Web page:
Choosing a Digital Assistant: Amazon vs. Google
When it comes to digital assistants, two primary players in the marketplace can add value to your day-to-day life. But which one is right for you? Read on for a look at some key features that may help you decide.
Digital assistants are becoming more prevalent in the home. They are also becoming “smarter,” with new capabilities and features being added all the time. They can play music; provide you with the weather, news, and sports scores; connect and control smart home products; call a friend; order pizza, an Uber ride, or a new pair of shoes; keep your shopping and to-do lists; set reminders and alarms; translate for you; answer your questions; read your child a bedtime story; and more. But between Google and Amazon’s digital assistants, there are some variations in features and capabilities. So here’s what you need to know before you buy.
Along with the Echo, Amazon has a variety of compatible products that expand this smart product line, such as the Echo Plus, the smaller Echo Dot, the Echo Show (which features a viewing screen), Echo Dot Kids Edition, and accessories like the Echo Flex (a plug-in mini smart speaker with Alexa), Echo Glow (a smart lamp for kids that requires a compatible Alexa-enabled device), the Echo Input, and the Echo Auto.
The Echo was the inaugural product in Amazon's line of digital assistants and boasts the highest-quality speaker of the two brands discussed here. Thanks in part to the Amazon Echo’s 2-year head start over Google Home, the Echo can control more than 60,000 compatible smart home devices from 7,400 brands, while Google Home controls more than 30,000 devices.
Amazon continues to differentiate itself with an expanding line of products linked to the Echo. Echo Buttons can control smart home products and routines and can be used for gaming. They can also trigger voice responses; a tap of the button can tell everyone that dinner is ready. Amazon’s voice remote can communicate with an out-of-voice-range Echo device. The Echo Input transforms a plain, non-smart speaker into one with Alexa capabilities. And the Echo Auto brings Alexa to your vehicle.
Alexa can track Amazon shipments, so you’ll know where your package is every step of the way. It can also monitor your home when you’re not there. Simply enable Guard in the Alexa app, switch it to Away mode, and Alexa will send notifications to your phone if it detects sounds that could signal trouble, like glass breaking or a smoke alarm—and, it sends you a clip of the sound. The Guard feature also works with Ring security systems and ADT.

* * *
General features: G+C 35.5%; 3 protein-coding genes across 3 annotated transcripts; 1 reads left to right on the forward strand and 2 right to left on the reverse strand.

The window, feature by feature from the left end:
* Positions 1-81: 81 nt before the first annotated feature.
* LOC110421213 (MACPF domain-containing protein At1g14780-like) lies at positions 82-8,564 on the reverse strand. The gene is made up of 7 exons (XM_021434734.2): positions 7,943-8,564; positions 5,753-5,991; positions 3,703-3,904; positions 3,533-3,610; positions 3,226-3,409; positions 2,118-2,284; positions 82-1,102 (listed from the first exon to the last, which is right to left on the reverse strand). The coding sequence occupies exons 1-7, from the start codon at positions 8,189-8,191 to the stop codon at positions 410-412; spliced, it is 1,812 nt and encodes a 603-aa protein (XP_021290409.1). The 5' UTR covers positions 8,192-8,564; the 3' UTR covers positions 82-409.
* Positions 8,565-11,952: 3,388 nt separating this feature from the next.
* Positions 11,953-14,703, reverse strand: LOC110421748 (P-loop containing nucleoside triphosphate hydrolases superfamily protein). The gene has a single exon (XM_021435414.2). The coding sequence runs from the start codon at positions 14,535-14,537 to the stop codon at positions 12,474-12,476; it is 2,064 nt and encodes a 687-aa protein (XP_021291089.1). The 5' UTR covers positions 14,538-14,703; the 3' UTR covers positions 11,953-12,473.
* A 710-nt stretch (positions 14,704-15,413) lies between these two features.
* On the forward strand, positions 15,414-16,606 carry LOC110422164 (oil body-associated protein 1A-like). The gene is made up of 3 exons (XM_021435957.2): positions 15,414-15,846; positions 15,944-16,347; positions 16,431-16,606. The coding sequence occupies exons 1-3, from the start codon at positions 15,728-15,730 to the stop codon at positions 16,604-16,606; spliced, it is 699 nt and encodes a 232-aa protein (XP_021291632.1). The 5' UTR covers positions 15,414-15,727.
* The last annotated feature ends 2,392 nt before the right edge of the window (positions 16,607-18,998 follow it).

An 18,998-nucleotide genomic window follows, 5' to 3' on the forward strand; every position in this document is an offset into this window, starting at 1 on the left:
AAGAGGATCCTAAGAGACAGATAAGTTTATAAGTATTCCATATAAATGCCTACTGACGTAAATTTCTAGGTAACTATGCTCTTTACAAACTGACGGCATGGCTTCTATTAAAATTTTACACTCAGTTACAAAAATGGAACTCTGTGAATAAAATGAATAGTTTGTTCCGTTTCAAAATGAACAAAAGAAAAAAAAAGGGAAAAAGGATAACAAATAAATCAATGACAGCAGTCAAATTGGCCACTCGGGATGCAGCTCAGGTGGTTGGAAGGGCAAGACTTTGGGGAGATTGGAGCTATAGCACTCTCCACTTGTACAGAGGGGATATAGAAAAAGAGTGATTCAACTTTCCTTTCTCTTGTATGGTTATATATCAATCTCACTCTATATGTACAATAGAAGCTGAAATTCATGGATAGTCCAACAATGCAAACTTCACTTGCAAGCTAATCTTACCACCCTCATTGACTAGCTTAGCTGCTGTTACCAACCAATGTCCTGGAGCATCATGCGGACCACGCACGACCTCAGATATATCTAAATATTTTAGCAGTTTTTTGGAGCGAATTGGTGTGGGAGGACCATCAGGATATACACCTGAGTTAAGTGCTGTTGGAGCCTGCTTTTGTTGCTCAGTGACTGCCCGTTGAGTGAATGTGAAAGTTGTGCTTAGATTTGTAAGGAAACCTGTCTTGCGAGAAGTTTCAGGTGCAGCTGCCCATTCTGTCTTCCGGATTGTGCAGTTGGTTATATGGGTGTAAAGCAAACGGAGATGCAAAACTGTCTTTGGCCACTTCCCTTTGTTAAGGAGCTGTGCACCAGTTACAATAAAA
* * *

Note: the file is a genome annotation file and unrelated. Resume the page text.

You can create your own Alexa skills, which are customizable from dozens of Blueprints that allow you to set up anything from games and jokes to skills that provide information to someone, such as a babysitter, while you’re not at home. The Google Assistant has this capability, but it is more complex to use, and many of the custom creations involve a learning curve, whereas Amazon’s blueprints are easier to set up. Users also report that creating routines is an easier process with the Alexa app than it is for a Google digital assistant.
Google’s repertoire of digital assistants includes the Google Home, Google Home Max, Google Home Mini, and Google Nest Mini. Google’s 2014 purchase of Nest means full integration of Nest smart home products, such as thermostats, indoor and outdoor security cameras, smart locks, routers, and more.
When it comes to queries, Google Home recognizes context. You can ask it to play a song from a movie if you know the movie title and artist, or have at least a little bit of information, and it will try to find what you’re looking for. Conveniently, it can also play music streaming from Chromecast. It can control your Chromecast devices and will respond to commands to cast pictures from Google Photos, YouTube videos, and Netflix movies.
Google Home allows you to combine commands into a single sentence. For example, you can say, “OK, Google, play Pandora and set the volume to 5.” Shortcuts are another convenience feature Google Home offers. With a Shortcut, you can say “Play my favorite song” and it automatically plays the song you previously specified on the music app you set. Alexa’s routines feature allows you to accomplish essentially the same thing, however.
Google Home has contextual awareness, which means that it recognizes context in a series of questions. For example, you can ask Google for the first album by Alicia Keyes and then ask, “Is she touring this year?” and it would understand that by “she” you mean Alicia Keyes. The Google Home also has Night Mode, a feature that lowers the speaker sound and dims the indicator lights.
Perhaps the greatest advantage of the Google Home over the Amazon Echo is its integration with Google. The linking of Google accounts is especially handy for scheduling and reminders and a definite benefit is the power of Google’s search engine behind the scenes.
The digital assistant you choose will depend on factors like what features are most important to you and what products you are using. If you are using Ring products, you might favor the Amazon Echo, but if you have Nest products or a Chromecast, your best bet might be Google Home. View our expanding selection of Google and Amazon products.